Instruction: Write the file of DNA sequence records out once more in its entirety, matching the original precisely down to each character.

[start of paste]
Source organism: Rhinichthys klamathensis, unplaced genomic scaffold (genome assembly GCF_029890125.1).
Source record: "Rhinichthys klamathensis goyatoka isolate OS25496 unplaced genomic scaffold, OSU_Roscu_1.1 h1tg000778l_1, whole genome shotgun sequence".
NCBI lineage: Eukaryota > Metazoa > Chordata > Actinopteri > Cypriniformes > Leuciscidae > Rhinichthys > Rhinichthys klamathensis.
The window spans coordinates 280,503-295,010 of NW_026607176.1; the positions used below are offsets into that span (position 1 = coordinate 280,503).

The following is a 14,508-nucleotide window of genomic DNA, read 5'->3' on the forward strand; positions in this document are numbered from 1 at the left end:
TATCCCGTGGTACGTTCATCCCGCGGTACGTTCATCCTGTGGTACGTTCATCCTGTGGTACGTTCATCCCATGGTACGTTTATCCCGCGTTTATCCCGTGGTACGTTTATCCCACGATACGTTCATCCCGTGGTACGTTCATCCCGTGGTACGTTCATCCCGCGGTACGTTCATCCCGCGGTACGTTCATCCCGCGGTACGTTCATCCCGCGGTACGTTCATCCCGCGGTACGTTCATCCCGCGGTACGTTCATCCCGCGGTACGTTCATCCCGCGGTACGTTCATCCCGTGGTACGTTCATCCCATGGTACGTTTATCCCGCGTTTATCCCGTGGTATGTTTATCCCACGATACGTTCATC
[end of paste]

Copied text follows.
Source organism: Rhinichthys klamathensis, unplaced genomic scaffold (genome assembly GCF_029890125.1).
Source record: "Rhinichthys klamathensis goyatoka isolate OS25496 unplaced genomic scaffold, OSU_Roscu_1.1 h1tg000778l_1, whole genome shotgun sequence".
NCBI lineage: Eukaryota > Metazoa > Chordata > Actinopteri > Cypriniformes > Leuciscidae > Rhinichthys > Rhinichthys klamathensis.
The window spans coordinates 280,503-295,010 of NW_026607176.1; the positions used below are offsets into that span (position 1 = coordinate 280,503).

The following is a 14,508-nucleotide window of genomic DNA, read 5'->3' on the forward strand; positions in this document are numbered from 1 at the left end:
TATCCCGTGGTACGTTCATCCCGCGGTACGTTCATCCTGTGGTACGTTCATCCTGTGGTACGTTCATCCCATGGTACGTTTATCCCGCGTTTATCCCGTGGTACGTTTATCCCACGATACGTTCATCCCGTGGTACGTTCATCCCGTGGTACGTTCATCCCGCGGTACGTTCATCCCGCGGTACGTTCATCCCGCGGTACGTTCATCCCGCGGTACGTTCATCCCGCGGTACGTTCATCCCGCGGTACGTTCATCCCGCGGTACGTTCATCCCGCGGTACGTTCATCCCGTGGTACGTTCATCCCATGGTACGTTTATCCCGCGTTTATCCCGTGGTATGTTTATCCCACGATACGTTCATC